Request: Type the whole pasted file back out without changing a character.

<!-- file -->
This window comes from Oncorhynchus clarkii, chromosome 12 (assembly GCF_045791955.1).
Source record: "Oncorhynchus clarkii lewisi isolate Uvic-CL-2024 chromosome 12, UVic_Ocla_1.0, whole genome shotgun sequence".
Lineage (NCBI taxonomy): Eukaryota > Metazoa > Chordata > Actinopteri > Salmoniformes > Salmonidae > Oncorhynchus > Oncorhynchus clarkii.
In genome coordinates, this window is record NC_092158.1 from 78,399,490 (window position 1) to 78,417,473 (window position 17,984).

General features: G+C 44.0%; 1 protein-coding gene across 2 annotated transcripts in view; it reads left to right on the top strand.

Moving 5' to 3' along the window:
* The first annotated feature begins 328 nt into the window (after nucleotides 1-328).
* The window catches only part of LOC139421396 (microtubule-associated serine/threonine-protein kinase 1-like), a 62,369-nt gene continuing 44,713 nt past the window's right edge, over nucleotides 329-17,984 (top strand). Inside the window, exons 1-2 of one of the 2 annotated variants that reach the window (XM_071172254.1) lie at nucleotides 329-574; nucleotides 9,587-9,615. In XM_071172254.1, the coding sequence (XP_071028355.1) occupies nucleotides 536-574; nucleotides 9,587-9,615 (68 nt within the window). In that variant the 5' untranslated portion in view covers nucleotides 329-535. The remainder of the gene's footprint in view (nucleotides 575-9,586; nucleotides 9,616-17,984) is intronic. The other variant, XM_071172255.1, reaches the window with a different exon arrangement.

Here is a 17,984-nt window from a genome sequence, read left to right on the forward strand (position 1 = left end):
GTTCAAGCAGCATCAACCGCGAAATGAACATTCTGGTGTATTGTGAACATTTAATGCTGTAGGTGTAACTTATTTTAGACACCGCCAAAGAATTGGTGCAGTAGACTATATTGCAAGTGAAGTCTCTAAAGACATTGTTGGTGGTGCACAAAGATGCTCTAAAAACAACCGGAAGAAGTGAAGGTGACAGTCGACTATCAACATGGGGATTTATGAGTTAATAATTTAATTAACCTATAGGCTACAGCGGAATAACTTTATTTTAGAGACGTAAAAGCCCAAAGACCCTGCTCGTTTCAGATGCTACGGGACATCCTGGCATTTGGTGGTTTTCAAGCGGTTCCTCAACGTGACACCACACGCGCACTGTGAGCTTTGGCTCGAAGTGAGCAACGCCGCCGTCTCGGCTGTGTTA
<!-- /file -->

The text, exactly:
This window comes from Oncorhynchus clarkii, chromosome 12 (assembly GCF_045791955.1).
Source record: "Oncorhynchus clarkii lewisi isolate Uvic-CL-2024 chromosome 12, UVic_Ocla_1.0, whole genome shotgun sequence".
Lineage (NCBI taxonomy): Eukaryota > Metazoa > Chordata > Actinopteri > Salmoniformes > Salmonidae > Oncorhynchus > Oncorhynchus clarkii.
In genome coordinates, this window is record NC_092158.1 from 78,399,490 (window position 1) to 78,417,473 (window position 17,984).

General features: G+C 44.0%; 1 protein-coding gene across 2 annotated transcripts in view; it reads left to right on the top strand.

Moving 5' to 3' along the window:
* The first annotated feature begins 328 nt into the window (after nucleotides 1-328).
* The window catches only part of LOC139421396 (microtubule-associated serine/threonine-protein kinase 1-like), a 62,369-nt gene continuing 44,713 nt past the window's right edge, over nucleotides 329-17,984 (top strand). Inside the window, exons 1-2 of one of the 2 annotated variants that reach the window (XM_071172254.1) lie at nucleotides 329-574; nucleotides 9,587-9,615. In XM_071172254.1, the coding sequence (XP_071028355.1) occupies nucleotides 536-574; nucleotides 9,587-9,615 (68 nt within the window). In that variant the 5' untranslated portion in view covers nucleotides 329-535. The remainder of the gene's footprint in view (nucleotides 575-9,586; nucleotides 9,616-17,984) is intronic. The other variant, XM_071172255.1, reaches the window with a different exon arrangement.

Here is a 17,984-nt window from a genome sequence, read left to right on the forward strand (position 1 = left end):
GTTCAAGCAGCATCAACCGCGAAATGAACATTCTGGTGTATTGTGAACATTTAATGCTGTAGGTGTAACTTATTTTAGACACCGCCAAAGAATTGGTGCAGTAGACTATATTGCAAGTGAAGTCTCTAAAGACATTGTTGGTGGTGCACAAAGATGCTCTAAAAACAACCGGAAGAAGTGAAGGTGACAGTCGACTATCAACATGGGGATTTATGAGTTAATAATTTAATTAACCTATAGGCTACAGCGGAATAACTTTATTTTAGAGACGTAAAAGCCCAAAGACCCTGCTCGTTTCAGATGCTACGGGACATCCTGGCATTTGGTGGTTTTCAAGCGGTTCCTCAACGTGACACCACACGCGCACTGTGAGCTTTGGCTCGAAGTGAGCAACGCCGCCGTCTCGGCTGTGTTA